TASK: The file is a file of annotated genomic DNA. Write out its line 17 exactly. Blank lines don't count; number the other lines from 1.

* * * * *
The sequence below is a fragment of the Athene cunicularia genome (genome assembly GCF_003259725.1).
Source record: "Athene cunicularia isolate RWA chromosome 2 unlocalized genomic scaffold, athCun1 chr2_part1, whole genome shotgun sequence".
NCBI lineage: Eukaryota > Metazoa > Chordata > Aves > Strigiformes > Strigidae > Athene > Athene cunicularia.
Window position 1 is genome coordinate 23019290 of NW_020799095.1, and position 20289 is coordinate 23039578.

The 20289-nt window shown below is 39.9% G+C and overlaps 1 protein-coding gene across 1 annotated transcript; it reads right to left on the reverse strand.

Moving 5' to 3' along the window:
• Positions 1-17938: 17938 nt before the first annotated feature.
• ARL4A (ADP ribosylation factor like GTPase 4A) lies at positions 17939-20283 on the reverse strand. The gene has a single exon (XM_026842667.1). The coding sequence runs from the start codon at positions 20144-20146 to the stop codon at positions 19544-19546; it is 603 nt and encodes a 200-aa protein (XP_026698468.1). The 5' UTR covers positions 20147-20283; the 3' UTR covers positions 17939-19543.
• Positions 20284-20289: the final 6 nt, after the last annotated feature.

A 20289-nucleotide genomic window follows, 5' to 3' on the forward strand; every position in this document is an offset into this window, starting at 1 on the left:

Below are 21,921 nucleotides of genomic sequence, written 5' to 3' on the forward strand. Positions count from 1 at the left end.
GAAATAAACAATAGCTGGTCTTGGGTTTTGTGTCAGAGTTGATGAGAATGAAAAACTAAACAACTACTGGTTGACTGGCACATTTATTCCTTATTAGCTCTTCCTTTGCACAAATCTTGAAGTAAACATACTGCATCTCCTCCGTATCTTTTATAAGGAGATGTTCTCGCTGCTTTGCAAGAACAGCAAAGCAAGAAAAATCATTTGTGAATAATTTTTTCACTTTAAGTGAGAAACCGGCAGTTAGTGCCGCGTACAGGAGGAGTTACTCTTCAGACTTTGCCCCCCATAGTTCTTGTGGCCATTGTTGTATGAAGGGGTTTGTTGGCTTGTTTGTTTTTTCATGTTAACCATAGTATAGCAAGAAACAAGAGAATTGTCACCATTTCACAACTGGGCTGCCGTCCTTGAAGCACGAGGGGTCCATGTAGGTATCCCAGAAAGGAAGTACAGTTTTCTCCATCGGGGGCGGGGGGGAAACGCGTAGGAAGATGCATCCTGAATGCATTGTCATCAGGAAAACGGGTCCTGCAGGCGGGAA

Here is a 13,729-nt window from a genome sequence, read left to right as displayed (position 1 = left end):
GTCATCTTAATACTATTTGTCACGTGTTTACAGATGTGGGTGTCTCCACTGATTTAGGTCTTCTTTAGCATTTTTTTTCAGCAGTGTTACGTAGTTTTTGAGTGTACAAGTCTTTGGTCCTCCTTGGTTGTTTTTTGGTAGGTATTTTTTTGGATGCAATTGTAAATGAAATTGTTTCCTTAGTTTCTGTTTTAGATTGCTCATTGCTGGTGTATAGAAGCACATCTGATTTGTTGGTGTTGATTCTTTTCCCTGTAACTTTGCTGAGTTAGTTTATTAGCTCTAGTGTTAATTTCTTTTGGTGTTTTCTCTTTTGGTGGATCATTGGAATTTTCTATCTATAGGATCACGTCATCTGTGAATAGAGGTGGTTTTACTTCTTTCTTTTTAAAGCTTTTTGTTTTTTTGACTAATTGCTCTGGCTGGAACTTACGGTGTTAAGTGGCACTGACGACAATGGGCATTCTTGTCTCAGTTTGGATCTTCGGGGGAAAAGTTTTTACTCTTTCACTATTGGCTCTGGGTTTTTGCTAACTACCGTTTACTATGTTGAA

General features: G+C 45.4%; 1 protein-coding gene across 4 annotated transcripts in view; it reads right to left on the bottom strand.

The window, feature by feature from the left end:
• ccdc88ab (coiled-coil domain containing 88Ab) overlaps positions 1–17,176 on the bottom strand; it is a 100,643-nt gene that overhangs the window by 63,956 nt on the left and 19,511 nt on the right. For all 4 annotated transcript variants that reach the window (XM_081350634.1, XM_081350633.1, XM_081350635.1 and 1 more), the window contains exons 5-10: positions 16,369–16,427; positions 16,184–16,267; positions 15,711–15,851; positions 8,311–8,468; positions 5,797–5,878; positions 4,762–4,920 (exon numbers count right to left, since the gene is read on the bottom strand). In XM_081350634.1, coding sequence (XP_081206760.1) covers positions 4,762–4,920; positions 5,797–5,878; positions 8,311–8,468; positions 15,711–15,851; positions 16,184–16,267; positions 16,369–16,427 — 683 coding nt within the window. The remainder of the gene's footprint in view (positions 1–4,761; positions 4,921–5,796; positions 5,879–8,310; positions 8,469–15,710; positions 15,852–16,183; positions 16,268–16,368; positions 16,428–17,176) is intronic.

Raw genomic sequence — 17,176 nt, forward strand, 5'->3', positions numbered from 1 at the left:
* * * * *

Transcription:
• ccdc88ab (coiled-coil domain containing 88Ab) overlaps positions 1–17,176 on the bottom strand; it is a 100,643-nt gene that overhangs the window by 63,956 nt on the left and 19,511 nt on the right. For all 4 annotated transcript variants that reach the window (XM_081350634.1, XM_081350633.1, XM_081350635.1 and 1 more), the window contains exons 5-10: positions 16,369–16,427; positions 16,184–16,267; positions 15,711–15,851; positions 8,311–8,468; positions 5,797–5,878; positions 4,762–4,920 (exon numbers count right to left, since the gene is read on the bottom strand). In XM_081350634.1, coding sequence (XP_081206760.1) covers positions 4,762–4,920; positions 5,797–5,878; positions 8,311–8,468; positions 15,711–15,851; positions 16,184–16,267; positions 16,369–16,427 — 683 coding nt within the window. The remainder of the gene's footprint in view (positions 1–4,761; positions 4,921–5,796; positions 5,879–8,310; positions 8,469–15,710; positions 15,852–16,183; positions 16,268–16,368; positions 16,428–17,176) is intronic.